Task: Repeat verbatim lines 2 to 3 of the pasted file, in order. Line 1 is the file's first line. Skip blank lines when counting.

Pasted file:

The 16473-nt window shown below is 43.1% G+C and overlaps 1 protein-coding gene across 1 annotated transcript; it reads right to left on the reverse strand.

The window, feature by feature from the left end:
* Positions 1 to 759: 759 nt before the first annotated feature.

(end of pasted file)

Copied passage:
The window, feature by feature from the left end:
* Positions 1 to 759: 759 nt before the first annotated feature.